EchoEkhi's Blog

#EndOTWRacism: Why It’s So (Needlessly) Controversial, and What Should Be Done

One would think such an established social movement such as anti-racism and racial equity would not generate much controversy and backlash, especially in a community that is as left-leaning and progressive such as fandom, but over the past two weeks, I have observed much discourse surrounding this well-intentioned social movement, so much so that I have come to question whether if there are indeed some problems with the EndOTWRacism campaign.

To put things in context: EndOTWRacism is a protest campaign launched against the Organisation of Transformative Works (OTW), the parent non-profit that manages the Archive of Our Own (AO3), a fan-fiction platform.

Obviously there is the question on whether if the OTW is racist in the first place, a point made very often by many critics of the movement. You can’t ‘end’ racism if there isn’t any racism to begin with. Indeed there has been no example where the OTW or someone at the OTW was accused of racist behaviour; The Org is not inherently racist in and of itself. The accusations made by the movement is rather that the AO3 provides a platform for racism, and the Org should address those problems.

Which brings me to my first point: EndOTWRacism is a comparatively poor choice of name. It implies that the OTW is racist, rather than the fact that only a small subset of its users are racist. No doubt the accusation of racism against the Org, beloved by many fans such as I, would evoke a strong reaction in some people. ‘EndFandomRacism’ would be a better name, as it better addresses the root of the problem, although it could be argued that the OTW is racist simply by allowing racists on its platform, so I digress.

At first glance, the message is quite simple: the OTW needs to be less racist, and it needs to do the following things to make the AO3 less racist:

  • Speed up the process of hiring a diversity consultant;
  • Update the site’s policy on harassment;
  • Create a content policy on ‘extremely racist and bigoted content’.

Most of the controversy centres around the third demand. Indeed it is hard for many to accept that AO3, famous for being a safe-haven from censorship on the likes of Wattpad and, should ever institute a policy to bar any kind of (legal) content on its website, an opinion and concern that I share. It is predictable that many fans immediately perceive EndOTWRacism as an attempt to censor content on AO3, accusing them of ‘anti’ behaviour and book-burning, making them out as a threat to our hobby. They then speak out against EndOTWRacism, denouncing it as an attempt to bring censorship onto the AO3, and dismiss the (very valid) concerns the movement raises.

This is where most of the drama comes from: dissidents accuse them of censorship and suppressing the creative freedom of artists; EndOTWRacism accuses dissidents of being anti-anti-racist (which funnily enough, cancels out to become racist); Dissidents accuse the movement of operating under the guise of anti-racism to bring conservative censorship policies onto AO3 with the slippery slope argument, and so on, and so on. But quarrels such as these miss the fundamental point, which is why I have not participated in any such arguments.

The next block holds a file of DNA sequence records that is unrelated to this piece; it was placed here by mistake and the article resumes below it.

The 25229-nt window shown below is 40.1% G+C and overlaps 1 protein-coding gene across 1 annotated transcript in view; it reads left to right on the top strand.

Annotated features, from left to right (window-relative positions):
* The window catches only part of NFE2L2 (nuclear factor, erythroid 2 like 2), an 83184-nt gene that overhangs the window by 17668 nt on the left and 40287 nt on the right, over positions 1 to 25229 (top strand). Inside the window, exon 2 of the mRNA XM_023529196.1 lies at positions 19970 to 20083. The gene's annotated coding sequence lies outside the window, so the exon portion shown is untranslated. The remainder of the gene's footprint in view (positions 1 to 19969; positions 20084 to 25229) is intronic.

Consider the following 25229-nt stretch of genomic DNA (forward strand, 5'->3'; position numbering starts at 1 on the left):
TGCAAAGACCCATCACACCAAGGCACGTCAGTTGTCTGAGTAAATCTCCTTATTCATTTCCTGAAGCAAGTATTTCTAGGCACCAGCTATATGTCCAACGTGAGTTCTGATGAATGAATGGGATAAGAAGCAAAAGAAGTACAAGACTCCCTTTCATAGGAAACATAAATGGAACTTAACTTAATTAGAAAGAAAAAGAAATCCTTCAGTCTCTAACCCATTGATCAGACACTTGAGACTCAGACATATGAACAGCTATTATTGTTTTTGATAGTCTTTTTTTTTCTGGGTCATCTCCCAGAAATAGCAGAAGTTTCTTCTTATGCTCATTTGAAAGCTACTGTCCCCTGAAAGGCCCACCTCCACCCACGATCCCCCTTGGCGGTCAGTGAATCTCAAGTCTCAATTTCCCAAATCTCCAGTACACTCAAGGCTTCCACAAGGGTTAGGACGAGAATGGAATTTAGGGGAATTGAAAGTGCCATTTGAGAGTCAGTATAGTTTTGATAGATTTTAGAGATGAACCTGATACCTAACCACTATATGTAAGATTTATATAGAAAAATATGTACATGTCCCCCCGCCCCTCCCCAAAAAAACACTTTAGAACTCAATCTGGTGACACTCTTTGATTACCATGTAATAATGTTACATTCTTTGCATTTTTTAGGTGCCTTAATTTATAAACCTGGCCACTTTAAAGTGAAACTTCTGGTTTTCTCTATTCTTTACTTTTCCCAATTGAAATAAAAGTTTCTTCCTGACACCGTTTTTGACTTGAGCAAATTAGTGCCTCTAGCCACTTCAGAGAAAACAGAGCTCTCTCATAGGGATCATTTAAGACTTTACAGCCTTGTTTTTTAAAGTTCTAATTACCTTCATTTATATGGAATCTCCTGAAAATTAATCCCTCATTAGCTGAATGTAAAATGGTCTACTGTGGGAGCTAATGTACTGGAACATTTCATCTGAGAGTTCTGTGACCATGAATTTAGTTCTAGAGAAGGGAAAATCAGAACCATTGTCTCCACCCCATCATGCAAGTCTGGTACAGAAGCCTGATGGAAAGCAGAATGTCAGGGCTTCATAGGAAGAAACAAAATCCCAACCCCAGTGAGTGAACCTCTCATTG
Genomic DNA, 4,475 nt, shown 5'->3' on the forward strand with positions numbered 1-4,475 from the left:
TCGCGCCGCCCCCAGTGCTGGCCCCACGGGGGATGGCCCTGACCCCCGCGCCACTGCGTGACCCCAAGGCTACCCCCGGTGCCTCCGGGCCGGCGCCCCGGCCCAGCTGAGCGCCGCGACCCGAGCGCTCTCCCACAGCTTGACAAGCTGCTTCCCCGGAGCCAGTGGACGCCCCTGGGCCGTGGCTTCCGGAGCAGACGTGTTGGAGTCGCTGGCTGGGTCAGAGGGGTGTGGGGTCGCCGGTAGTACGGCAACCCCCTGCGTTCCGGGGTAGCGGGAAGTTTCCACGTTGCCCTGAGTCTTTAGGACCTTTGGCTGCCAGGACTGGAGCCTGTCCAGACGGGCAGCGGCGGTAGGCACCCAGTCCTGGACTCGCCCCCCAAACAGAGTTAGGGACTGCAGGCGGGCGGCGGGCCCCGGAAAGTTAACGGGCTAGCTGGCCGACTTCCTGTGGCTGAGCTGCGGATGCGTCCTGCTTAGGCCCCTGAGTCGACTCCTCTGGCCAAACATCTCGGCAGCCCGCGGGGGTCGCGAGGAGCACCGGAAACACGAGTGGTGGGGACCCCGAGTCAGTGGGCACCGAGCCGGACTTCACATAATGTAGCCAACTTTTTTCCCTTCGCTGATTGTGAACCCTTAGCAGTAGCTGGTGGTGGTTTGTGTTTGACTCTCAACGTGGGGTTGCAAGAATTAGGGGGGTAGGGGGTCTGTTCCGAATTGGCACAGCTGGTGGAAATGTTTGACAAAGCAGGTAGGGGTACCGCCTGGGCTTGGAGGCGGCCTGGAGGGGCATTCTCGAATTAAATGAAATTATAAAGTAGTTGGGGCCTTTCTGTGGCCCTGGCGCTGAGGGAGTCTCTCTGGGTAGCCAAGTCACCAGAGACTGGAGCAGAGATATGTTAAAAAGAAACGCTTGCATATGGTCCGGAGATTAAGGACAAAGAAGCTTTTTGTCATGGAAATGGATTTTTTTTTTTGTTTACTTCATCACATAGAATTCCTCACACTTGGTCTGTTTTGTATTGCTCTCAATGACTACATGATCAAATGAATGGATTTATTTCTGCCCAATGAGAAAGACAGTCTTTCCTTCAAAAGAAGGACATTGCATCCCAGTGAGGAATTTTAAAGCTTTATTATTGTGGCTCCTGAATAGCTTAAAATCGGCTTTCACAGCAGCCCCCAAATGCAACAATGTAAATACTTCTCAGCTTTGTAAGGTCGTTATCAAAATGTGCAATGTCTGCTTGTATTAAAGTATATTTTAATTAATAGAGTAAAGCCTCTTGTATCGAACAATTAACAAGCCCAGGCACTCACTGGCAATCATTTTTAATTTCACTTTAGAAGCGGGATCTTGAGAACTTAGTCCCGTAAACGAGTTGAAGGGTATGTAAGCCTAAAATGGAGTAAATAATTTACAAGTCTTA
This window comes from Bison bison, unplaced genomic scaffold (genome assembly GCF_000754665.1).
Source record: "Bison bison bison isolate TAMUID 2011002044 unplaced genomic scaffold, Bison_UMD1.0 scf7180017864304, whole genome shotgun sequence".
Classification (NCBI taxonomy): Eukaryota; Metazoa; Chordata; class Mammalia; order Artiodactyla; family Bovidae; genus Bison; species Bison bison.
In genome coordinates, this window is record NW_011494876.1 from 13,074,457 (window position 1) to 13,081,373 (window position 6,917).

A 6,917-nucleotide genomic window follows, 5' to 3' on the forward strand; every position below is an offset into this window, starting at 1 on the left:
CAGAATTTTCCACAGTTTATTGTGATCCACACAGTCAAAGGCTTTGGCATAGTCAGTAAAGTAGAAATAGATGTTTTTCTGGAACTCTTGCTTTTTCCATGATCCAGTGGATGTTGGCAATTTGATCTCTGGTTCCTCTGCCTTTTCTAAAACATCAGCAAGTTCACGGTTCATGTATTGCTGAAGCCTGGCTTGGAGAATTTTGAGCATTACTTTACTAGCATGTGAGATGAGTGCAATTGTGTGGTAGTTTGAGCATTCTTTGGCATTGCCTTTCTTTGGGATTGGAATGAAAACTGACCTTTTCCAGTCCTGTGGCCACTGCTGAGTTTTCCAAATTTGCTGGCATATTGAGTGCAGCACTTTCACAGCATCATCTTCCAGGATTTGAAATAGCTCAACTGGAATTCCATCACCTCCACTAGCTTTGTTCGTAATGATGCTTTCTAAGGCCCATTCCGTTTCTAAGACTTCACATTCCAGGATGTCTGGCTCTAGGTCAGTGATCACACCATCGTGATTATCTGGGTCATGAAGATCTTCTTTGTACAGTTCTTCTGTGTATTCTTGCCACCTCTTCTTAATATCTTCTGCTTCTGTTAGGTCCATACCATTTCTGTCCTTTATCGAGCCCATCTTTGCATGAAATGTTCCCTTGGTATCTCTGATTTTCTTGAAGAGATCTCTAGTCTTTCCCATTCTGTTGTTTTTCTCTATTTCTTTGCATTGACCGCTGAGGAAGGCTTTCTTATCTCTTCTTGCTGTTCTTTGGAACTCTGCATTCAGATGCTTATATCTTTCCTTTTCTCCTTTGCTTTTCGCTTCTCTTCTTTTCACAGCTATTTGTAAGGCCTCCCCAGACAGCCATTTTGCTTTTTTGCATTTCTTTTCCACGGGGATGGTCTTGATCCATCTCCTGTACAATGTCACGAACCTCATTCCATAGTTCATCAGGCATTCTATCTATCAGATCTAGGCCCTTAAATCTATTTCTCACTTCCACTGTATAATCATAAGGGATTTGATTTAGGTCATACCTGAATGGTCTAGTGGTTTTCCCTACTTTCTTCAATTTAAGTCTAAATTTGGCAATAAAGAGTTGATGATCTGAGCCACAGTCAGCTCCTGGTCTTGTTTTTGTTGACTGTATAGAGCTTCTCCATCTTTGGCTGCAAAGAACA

The point is, the problem EndOTWRacism tries to fight against is too vague; It is ambiguous in who is racist to whom, via what means. This turns the issue at hand into a five-part problem:

  1. Users are racist to other users, via AO3 social features (such as comments, tags, bookmarks etc.);
  2. Writers are racist to readers, via the contents of their work;
  3. Staff are racist to users, via moderation abuse (which is potentially possible, although I could not find any precedent);
  4. Users are racist to staff, via harassment;
  5. Staff are racist to their fellow staff, via internal communications (or lack thereof).

The problem being that although all of these 5 problems are all linked to racism, they are fundamentally different problems, and have their own fundamentally different solutions. EndOTWRacism is at fault for not being specific enough, leading some fans to misunderstand their cause and actually become hostile to them, even though it is clear that most of the demands of the movement is sensible and reasonable. If you read some of the online threads of the two factions arguing against each other, and you go in with a levelled head and an open mind, you’ll find that the two sides are in fact arguing two different, but very similar, topics. Of course they are! And it’s because they have different understandings of what the movement is fighting for: the dissidents are fighting against censorship of racist fiction (point 2), while the supporters of the movement are fighting against racist harassment (point 1).

So, let’s not make the same mistake as EndOTWRacism, and instead try to address these problems individually.

User-to-User Racist Harassment

It is important to note that harassment on AO3 is already banned in the terms of service. No one is allowed to harass anyone on AO3, regardless of it being racist or not. EndOTWRacism takes this one-step further: they ask AO3 moderators to take off-site harassment into account when policing the site. They cite the harassment against Dr Pande as an example: even though Dr Pande was harassed on Twitter, no action was taken by moderators on the grounds that the harasser’s activity on AO3 did not constitute harassment in and of itself.

Obviously it is not very reasonable to expect AO3 moderators to regulate users’ activity that is not on AO3, but I think there could be a discussion about whether if AO3 should be able to take action against a user if it can be proven that the account holder did harass someone off-site.

This is essentially the long-arm law enforcement problem: how long should the long arm be?